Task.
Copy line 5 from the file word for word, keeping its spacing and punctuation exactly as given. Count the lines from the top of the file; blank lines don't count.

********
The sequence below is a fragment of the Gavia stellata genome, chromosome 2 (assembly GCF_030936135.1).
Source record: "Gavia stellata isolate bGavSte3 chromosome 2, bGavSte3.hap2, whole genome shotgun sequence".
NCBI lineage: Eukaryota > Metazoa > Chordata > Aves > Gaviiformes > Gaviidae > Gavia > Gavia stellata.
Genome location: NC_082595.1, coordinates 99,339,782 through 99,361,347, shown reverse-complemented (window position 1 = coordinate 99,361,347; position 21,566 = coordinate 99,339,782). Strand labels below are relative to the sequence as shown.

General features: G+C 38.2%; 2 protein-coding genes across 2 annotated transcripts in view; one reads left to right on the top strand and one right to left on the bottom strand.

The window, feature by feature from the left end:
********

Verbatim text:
General features: G+C 38.2%; 2 protein-coding genes across 2 annotated transcripts in view; one reads left to right on the top strand and one right to left on the bottom strand.